Such a central entity may not actually exist. There is a concept called Leaderless Resistance, which has been popularized by writer Louis Beam. It avoids the inevitable problems associated with trying to use a hierarchical organization to oppose government tyranny.
I would like to propose a related concept: Leaderless Cultural Aggression. A number of right-wingers attribute many of the cultural changes that have taken place in the U.S.A. after World War II, and especially after the turmoil of the '60s, to something called "The Frankfurt School." What is the Frankfurt School? by by Dr. Gerald L. Atkinson, CDR USN (Ret.) is one of many essays available on the Web describing the school. Atkinson's article does display some of the "paranoid style" described by Hofstadter. And yet, the members of the Frankfurt school really have had enormous amounts of influence on 20th Century American thinking.
How did the ideas of an obscure little bunch of intellectual types come to pervade so much of our culture? That's a huge question. One part of the answer is the "pre-conditioned but essentially autonomous 'agents of change'" that I mentioned earlier. In other words, leaderless agents of cultural agression.
The kind of detective work that could expose a conspiracy isn't of much help against the agressive swarm. "The Frankfurt School," used here as a synecdoche for all of the major negative cultural influences of the last fifty or sixty years, has succeeded because it has indroduced and solidified within the popular mind so many anti-cultural ideas. The task is to invent and introduce ways of thinking that will counter the swarm. This is a job for magicians, not detectives.
Somewhat vaguely related to the above links in this addendum is a recent article in American Prospect Online by Leonard Zeskind: The New Nativism, which is about the "alarming overlap between white nationalists and mainstream anti-immigrant forces."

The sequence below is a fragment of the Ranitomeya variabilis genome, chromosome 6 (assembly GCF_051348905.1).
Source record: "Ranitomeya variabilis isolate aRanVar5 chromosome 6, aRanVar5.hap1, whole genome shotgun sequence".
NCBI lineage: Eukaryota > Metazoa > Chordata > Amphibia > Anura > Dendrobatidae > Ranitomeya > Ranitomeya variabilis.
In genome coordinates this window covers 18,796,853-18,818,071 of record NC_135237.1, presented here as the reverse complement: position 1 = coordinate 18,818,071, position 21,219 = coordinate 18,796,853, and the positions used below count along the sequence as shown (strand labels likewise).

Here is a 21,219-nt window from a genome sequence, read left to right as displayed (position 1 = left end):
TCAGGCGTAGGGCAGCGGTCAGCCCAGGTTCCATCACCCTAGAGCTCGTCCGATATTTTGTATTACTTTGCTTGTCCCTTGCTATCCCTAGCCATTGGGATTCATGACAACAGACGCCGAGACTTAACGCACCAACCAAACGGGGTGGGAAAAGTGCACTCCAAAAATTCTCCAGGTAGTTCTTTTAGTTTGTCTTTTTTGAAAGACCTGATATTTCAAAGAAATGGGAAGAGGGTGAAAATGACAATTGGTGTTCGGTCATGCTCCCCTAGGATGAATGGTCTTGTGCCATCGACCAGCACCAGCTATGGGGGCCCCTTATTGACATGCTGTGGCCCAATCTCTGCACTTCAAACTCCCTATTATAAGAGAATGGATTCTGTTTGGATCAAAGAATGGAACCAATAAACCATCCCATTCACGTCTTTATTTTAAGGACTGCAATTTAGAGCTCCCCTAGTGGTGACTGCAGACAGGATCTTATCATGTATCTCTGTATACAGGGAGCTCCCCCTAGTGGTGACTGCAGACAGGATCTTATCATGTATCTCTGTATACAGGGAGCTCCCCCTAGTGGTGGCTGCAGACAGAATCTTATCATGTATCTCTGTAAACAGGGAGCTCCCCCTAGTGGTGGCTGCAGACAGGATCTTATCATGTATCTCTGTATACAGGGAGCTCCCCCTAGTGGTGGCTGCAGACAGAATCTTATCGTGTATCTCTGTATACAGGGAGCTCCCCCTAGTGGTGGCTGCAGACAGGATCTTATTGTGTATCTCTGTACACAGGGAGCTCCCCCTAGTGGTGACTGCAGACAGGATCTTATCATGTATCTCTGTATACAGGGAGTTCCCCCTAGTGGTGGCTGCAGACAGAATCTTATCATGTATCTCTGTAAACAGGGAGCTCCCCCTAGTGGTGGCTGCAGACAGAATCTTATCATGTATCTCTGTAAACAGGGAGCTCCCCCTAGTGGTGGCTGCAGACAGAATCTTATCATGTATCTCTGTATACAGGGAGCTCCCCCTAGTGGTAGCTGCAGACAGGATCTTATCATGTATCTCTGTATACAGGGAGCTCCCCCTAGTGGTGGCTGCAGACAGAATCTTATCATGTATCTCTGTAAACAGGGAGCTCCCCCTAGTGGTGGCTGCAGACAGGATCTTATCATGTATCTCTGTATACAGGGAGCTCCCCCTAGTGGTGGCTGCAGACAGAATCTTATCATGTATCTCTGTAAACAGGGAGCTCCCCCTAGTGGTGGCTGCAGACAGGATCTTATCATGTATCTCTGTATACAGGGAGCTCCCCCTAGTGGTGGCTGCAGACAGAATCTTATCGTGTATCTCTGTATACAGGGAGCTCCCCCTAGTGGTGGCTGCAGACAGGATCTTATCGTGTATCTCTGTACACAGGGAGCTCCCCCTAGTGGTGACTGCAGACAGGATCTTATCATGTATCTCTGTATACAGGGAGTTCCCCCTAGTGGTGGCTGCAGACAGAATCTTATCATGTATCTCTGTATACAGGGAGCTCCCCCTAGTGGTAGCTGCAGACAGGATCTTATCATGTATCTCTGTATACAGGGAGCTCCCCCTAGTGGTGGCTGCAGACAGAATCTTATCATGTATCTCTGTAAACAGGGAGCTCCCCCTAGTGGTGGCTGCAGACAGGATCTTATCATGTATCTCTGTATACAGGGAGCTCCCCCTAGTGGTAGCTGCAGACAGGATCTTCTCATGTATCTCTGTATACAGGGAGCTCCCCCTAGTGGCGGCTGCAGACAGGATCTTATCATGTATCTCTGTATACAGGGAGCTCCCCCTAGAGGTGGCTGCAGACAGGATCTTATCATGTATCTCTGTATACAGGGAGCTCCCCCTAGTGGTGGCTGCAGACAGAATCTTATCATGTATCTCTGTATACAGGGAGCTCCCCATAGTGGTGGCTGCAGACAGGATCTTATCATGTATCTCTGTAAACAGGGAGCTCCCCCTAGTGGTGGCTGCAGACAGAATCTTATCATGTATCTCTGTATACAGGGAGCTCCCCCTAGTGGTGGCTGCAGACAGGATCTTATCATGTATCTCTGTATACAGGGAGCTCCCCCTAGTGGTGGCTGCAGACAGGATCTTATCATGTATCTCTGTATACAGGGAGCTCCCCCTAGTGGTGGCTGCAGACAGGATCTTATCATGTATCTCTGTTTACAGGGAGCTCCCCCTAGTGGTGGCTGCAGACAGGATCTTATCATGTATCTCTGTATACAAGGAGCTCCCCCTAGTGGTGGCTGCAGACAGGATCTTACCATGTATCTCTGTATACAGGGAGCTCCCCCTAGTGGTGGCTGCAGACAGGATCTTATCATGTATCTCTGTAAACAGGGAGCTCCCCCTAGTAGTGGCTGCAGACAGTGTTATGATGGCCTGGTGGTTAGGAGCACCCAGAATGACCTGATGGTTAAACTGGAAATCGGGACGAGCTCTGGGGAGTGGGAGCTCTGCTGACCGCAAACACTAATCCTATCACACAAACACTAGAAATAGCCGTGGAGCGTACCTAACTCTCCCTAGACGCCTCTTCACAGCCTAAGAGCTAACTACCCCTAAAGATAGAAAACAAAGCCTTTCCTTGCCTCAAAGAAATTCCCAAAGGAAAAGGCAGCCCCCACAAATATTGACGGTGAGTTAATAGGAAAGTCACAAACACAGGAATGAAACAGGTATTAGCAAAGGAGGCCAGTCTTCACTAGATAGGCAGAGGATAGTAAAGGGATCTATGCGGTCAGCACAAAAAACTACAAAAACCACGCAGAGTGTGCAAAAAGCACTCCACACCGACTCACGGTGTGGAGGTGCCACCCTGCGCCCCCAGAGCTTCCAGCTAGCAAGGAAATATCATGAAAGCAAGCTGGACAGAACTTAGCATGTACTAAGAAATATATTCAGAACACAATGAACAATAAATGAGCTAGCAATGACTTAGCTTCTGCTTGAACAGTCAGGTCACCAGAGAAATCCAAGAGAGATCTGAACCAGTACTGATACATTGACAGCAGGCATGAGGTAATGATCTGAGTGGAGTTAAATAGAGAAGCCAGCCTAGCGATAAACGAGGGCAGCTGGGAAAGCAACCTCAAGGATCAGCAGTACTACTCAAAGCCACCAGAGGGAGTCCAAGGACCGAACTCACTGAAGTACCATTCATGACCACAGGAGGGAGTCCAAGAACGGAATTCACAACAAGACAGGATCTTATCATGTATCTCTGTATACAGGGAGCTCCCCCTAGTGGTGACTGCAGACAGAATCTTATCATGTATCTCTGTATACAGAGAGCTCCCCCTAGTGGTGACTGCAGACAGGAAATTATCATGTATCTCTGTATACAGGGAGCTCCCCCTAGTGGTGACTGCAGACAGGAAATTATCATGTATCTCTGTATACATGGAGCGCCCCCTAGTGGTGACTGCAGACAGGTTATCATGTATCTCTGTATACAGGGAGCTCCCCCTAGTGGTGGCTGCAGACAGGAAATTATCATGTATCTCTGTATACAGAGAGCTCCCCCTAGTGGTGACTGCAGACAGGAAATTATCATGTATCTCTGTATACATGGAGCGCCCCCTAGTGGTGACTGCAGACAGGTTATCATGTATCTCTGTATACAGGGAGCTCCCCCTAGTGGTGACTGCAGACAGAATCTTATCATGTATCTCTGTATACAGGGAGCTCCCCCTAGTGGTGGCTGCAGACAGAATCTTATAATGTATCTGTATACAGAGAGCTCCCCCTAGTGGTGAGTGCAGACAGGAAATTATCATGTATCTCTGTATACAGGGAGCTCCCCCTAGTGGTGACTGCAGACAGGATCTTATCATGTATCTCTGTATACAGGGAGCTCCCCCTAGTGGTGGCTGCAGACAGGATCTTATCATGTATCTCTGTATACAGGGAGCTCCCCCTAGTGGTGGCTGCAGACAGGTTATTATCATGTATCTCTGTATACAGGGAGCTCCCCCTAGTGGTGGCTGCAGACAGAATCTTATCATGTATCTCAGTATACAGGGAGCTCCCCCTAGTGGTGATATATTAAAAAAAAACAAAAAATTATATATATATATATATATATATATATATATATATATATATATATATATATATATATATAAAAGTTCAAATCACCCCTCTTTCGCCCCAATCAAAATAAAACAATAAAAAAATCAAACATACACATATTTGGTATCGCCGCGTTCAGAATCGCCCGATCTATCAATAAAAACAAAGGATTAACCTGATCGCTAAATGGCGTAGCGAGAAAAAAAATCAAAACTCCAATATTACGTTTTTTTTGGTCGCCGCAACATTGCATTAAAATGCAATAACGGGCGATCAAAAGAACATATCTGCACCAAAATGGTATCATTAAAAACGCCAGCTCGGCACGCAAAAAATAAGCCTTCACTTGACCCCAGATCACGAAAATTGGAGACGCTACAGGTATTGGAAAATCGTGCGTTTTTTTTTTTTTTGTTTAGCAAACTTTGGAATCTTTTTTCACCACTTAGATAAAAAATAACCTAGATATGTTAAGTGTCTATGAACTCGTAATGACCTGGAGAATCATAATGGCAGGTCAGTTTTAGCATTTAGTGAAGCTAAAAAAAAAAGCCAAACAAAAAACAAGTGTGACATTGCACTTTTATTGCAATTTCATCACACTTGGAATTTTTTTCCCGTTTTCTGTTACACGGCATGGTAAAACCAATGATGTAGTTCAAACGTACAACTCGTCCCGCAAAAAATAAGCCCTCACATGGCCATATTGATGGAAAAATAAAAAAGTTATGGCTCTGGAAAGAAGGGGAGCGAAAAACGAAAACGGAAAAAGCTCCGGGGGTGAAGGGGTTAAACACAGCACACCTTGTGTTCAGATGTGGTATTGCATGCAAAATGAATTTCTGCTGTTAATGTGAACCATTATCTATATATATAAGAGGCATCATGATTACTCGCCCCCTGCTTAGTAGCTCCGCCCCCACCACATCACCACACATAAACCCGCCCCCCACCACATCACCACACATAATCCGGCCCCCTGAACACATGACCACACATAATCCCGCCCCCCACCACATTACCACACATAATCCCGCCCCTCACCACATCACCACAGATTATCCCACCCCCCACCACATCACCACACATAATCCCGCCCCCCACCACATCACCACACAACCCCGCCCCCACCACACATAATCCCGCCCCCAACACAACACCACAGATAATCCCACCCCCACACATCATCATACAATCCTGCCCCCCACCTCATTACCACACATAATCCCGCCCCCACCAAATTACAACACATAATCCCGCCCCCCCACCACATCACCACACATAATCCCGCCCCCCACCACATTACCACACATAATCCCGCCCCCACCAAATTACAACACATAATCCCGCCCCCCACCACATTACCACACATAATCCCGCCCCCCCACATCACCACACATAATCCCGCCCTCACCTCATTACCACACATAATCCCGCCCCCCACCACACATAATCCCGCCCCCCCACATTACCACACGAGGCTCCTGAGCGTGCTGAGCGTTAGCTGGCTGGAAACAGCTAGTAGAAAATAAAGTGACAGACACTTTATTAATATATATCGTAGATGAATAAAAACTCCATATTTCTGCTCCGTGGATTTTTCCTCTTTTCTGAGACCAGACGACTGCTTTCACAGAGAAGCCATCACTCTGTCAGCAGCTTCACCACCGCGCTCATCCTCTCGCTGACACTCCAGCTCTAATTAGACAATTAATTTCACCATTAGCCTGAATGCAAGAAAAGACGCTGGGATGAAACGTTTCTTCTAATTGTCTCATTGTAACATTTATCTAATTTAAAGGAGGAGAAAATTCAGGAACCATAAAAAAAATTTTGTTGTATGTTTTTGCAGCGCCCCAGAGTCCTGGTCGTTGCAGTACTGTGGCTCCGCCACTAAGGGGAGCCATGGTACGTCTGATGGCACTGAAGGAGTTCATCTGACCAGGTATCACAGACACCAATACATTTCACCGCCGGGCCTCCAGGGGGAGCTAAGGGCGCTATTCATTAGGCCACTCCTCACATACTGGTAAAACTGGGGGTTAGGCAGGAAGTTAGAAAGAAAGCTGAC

Zeskind begins his article with a description of a meeting: "More than 400 anti-immigration activists gathered in Las Vegas over Memorial Day weekend to bemoan President Bush's failure to close the borders." After several paragraphs in which he mentions the Minutemen, Pat Buchanan, the Republican Party, "hardcore white nationalists," the California Coalition for Immigration Reform, Congressman Tom Tancredo, "armed border vigilantes," "nativist think tanks," the National Alliance and "Oklahoma City bomber Tim McVeigh," Zeskind gets to the main issue: "At gatherings like these, the raw issues are race and national identity."
I'm sure, in his spotless mind, Zeskind never thinks of such things. Race? I'm sure he is above it! And questions of "national identity" never intrude into the eternal sunshine of his intellect. (Apologies to Alexander Pope and those who have quoted Pope.) I mention the Zeskind article not because it is of any importance, but because it is an exuberant exercise in guilt by association AND because I don't think Zeskind posits any "conspiracy" behind all of those devilish linkages he assiduously explicates. It's just that all these, these . . . right-wing, race-conscious white people are, like, all connected! Somehow! Yeah, he makes that point quite well. I suppose, somehow, we are. ;)
Addendum, March 22, 2006:
The Ground Zero Grassy Knoll - A New Generation of Conspiracy Theorists are at Work on the Secret History of 9/11 (New York Magazine) is worth reading.